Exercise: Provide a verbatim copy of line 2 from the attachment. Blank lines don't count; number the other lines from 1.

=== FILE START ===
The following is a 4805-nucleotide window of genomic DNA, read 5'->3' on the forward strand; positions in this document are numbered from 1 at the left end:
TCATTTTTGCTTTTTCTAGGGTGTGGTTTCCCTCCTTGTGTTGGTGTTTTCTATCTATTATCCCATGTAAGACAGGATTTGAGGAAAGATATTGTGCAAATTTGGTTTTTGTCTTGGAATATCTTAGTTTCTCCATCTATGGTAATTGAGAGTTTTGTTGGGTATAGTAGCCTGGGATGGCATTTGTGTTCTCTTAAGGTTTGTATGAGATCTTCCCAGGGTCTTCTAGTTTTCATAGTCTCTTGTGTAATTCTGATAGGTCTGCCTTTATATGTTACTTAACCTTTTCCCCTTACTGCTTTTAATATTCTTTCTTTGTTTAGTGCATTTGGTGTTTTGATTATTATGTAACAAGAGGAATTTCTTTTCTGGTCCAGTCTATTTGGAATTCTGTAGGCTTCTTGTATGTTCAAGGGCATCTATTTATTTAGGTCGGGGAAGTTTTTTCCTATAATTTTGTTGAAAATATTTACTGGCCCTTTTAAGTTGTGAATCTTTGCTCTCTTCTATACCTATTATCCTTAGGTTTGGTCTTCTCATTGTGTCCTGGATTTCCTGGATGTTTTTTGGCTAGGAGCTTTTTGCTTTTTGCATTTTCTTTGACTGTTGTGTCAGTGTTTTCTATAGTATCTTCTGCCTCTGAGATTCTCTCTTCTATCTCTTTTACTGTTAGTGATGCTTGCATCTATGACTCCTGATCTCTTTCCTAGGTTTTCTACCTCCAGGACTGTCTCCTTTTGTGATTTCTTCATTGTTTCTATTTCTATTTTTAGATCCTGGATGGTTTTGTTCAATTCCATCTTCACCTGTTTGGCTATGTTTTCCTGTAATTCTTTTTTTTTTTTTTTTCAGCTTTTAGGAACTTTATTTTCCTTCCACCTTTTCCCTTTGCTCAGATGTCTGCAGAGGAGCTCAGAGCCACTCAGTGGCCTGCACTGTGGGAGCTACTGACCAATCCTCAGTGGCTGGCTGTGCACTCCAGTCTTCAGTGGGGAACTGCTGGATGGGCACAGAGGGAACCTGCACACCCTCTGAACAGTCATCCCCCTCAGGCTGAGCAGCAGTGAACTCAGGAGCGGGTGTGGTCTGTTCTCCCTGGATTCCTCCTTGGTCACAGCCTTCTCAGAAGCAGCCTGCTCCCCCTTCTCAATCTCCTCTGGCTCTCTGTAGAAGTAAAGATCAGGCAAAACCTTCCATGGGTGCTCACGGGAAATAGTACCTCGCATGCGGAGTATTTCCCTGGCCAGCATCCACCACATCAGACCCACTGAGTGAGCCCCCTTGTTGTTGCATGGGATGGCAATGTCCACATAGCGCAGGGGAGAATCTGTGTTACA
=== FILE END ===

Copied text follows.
TCATTTTTGCTTTTTCTAGGGTGTGGTTTCCCTCCTTGTGTTGGTGTTTTCTATCTATTATCCCATGTAAGACAGGATTTGAGGAAAGATATTGTGCAAATTTGGTTTTTGTCTTGGAATATCTTAGTTTCTCCATCTATGGTAATTGAGAGTTTTGTTGGGTATAGTAGCCTGGGATGGCATTTGTGTTCTCTTAAGGTTTGTATGAGATCTTCCCAGGGTCTTCTAGTTTTCATAGTCTCTTGTGTAATTCTGATAGGTCTGCCTTTATATGTTACTTAACCTTTTCCCCTTACTGCTTTTAATATTCTTTCTTTGTTTAGTGCATTTGGTGTTTTGATTATTATGTAACAAGAGGAATTTCTTTTCTGGTCCAGTCTATTTGGAATTCTGTAGGCTTCTTGTATGTTCAAGGGCATCTATTTATTTAGGTCGGGGAAGTTTTTTCCTATAATTTTGTTGAAAATATTTACTGGCCCTTTTAAGTTGTGAATCTTTGCTCTCTTCTATACCTATTATCCTTAGGTTTGGTCTTCTCATTGTGTCCTGGATTTCCTGGATGTTTTTTGGCTAGGAGCTTTTTGCTTTTTGCATTTTCTTTGACTGTTGTGTCAGTGTTTTCTATAGTATCTTCTGCCTCTGAGATTCTCTCTTCTATCTCTTTTACTGTTAGTGATGCTTGCATCTATGACTCCTGATCTCTTTCCTAGGTTTTCTACCTCCAGGACTGTCTCCTTTTGTGATTTCTTCATTGTTTCTATTTCTATTTTTAGATCCTGGATGGTTTTGTTCAATTCCATCTTCACCTGTTTGGCTATGTTTTCCTGTAATTCTTTTTTTTTTTTTTTTCAGCTTTTAGGAACTTTATTTTCCTTCCACCTTTTCCCTTTGCTCAGATGTCTGCAGAGGAGCTCAGAGCCACTCAGTGGCCTGCACTGTGGGAGCTACTGACCAATCCTCAGTGGCTGGCTGTGCACTCCAGTCTTCAGTGGGGAACTGCTGGATGGGCACAGAGGGAACCTGCACACCCTCTGAACAGTCATCCCCCTCAGGCTGAGCAGCAGTGAACTCAGGAGCGGGTGTGGTCTGTTCTCCCTGGATTCCTCCTTGGTCACAGCCTTCTCAGAAGCAGCCTGCTCCCCCTTCTCAATCTCCTCTGGCTCTCTGTAGAAGTAAAGATCAGGCAAAACCTTCCATGGGTGCTCACGGGAAATAGTACCTCGCATGCGGAGTATTTCCCTGGCCAGCATCCACCACATCAGACCCACTGAGTGAGCCCCCTTGTTGTTGCATGGGATGGCAATGTCCACATAGCGCAGGGGAGAATCTGTGTTACA